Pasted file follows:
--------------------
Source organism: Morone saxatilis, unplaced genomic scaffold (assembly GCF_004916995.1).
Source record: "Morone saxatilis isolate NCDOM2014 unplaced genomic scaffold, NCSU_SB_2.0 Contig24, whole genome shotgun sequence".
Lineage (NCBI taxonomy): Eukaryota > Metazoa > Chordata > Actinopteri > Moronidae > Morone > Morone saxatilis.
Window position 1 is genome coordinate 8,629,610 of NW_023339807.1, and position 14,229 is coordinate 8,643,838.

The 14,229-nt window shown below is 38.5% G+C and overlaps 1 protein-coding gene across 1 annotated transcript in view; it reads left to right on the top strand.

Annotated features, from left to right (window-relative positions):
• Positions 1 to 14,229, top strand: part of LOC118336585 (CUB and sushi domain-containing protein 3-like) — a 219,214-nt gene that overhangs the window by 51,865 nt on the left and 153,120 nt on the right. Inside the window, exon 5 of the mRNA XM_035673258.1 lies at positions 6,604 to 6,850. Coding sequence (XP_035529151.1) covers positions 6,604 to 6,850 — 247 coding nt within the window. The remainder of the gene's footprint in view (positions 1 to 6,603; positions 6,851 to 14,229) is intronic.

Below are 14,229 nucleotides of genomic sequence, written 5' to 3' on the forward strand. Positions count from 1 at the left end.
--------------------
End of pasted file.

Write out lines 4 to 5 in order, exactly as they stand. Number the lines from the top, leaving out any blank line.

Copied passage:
Window position 1 is genome coordinate 8,629,610 of NW_023339807.1, and position 14,229 is coordinate 8,643,838.

The 14,229-nt window shown below is 38.5% G+C and overlaps 1 protein-coding gene across 1 annotated transcript in view; it reads left to right on the top strand.